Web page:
Two thousand years ago Bodhidharma used it. He introduced into China what is now known as Chan or Zen-Buddhism. He was a Hindu monk, a monk from India. He believed in no-technique. Zen is based on no-technique. Zen masters say that if you do something you will miss, because who will do? You? You are the disease, and out of you nothing else can be born. Who will make the effort? Your mind, and your mind has to be destroyed – and you cannot destroy the mind itself with help from the mind. Whatsoever you do, your mind will be more strengthened.

So Zen says there is no technique, no method, there is no scripture and there can be no guru. But the beauty is that Zen has created the greatest of gurus and Zen masters have written the best scriptures in the world. And through Zen thousands and thousands of people attained nirvana – but they say there is no technique.

So it has to be understood that no-technique is really one of the foundational techniques. The emphasis is on “no” so that your mind is negated. Mind can have two attitudes – yes or no. These are the two possibilities, the two alternatives, just as they are in everything. No is the feminine and yes is the male. So you can use the method of no, or you can use the method of yes. If you follow the method of yes, then there are many methods – but you have to say yes and there can be many yes’s. If you follow no, then there are not many methods, only one, because there cannot be many no’s.

Look at this point: there are so many religions in the world, so many types of theists. There are at least three hundred religions in existence right now. So theism has three hundred temples, churches, scriptures. But there is only one type of atheism, there cannot be two. Atheists have no sects. When you say there is no God, the thing is finished. You cannot differentiate between two no’s, you cannot make any difference. But when you say, “Yes there is God,” then there is a possibility of difference.

Because my yes will create my own God and your yes will create your own God. Your yes may be said to Jesus, my yes may be said to Krishna – but when you say no, then all no’s are similar. That is why on the earth there are no sects in atheism.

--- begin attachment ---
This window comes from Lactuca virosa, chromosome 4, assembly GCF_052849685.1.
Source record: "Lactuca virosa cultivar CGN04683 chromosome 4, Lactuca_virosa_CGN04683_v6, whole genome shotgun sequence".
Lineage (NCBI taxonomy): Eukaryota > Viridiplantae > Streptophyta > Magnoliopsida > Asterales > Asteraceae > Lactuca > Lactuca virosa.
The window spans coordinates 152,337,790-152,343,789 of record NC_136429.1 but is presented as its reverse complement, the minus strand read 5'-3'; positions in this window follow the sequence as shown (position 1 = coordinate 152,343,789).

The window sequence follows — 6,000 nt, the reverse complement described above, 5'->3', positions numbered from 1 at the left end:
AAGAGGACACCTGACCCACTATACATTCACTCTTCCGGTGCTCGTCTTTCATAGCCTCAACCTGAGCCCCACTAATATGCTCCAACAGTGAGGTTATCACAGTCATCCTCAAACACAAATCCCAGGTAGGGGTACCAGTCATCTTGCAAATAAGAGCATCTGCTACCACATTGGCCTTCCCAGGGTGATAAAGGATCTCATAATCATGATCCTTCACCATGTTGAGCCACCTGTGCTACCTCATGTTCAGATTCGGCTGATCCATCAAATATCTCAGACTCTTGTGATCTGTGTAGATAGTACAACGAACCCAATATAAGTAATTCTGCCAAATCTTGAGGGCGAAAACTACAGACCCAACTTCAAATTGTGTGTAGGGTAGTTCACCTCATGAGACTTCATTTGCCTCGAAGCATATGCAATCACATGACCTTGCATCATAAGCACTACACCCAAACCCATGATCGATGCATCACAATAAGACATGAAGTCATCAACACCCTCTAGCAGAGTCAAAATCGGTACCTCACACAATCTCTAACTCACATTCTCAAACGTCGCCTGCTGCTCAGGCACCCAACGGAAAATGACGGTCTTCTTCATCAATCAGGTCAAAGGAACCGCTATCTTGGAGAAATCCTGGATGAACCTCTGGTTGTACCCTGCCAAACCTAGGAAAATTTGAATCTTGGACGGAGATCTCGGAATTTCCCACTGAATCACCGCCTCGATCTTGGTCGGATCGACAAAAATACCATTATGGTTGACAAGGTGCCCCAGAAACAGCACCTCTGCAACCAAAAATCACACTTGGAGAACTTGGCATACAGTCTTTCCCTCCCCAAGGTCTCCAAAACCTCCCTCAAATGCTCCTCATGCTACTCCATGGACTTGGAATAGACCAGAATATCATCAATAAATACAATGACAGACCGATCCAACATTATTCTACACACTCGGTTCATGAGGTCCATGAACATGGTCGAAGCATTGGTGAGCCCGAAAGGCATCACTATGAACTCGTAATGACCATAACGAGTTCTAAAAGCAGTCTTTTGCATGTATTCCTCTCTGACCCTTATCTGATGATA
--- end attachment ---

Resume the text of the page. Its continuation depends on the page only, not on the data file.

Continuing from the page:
Atheists are all alike. They don’t have any scripture; they don’t have any church. When they don’t have any positive attitude there is nothing to differ about, a simple no is enough. The same has happened about techniques: no has only one technique, yes has one hundred and twelve, or many more even are possible. You can create new combinations.

Someone has said that the method I teach, the dynamic method of meditation, is not included in these one hundred and twelve methods. It is not included because it is a new combination, but all that is in it is there in the hundred and twelve methods. Some parts are in one technique, some other part is in some other technique. These hundred and twelve are the basic methods. You can create thousands out of them. There is no end to it. Any number of combinations is possible.

But those who ay there is no method can have only one method. You cannot create much out of no. So Bodhidharma, Lin Chi, Bokuju, Krishnamurti, have only one method. Really Krishnamurti comes just after a succession of Zen masters. He is talking Zen. Nothing is new about it. But Zen always looks new, and the reason is because Zen doesn’t believe in scriptures, doesn’t believe in tradition, doesn’t believe in techniques.

So whenever no arises again it is fresh and new. Yes believes in tradition, in scriptures, in masters.

Whenever yes is there, it will have a long beginningless tradition. Those who have said yes, Krishna or Mahavir, they go on saying that they are not saying anything new. Mahavir says, “Before me twenty-three teerthankaras have taught the same.” And Krishna says, “Before me, this seer gave this message to that seer, that seer gave the message to that and it has been coming down. I am not saying anything new.”

Yes will always be old, eternal. No will always look new, as if it has suddenly come into being. No cannot have traditional roots. It is unrooted. That is why Krishnamurti looks new. He is not.

What is this technique of “denying technique”? It can be used. It is one of the subtlest ways to kill and destroy the mind. Mind tries to cling to something that is a support; mind needs support to be there, it cannot exist in a vacuum. So it creates many types of supports – churches, scriptures, Bible, Koran, Gita – then it is happy, there is something to cling to. But then with this clinging the mind remains.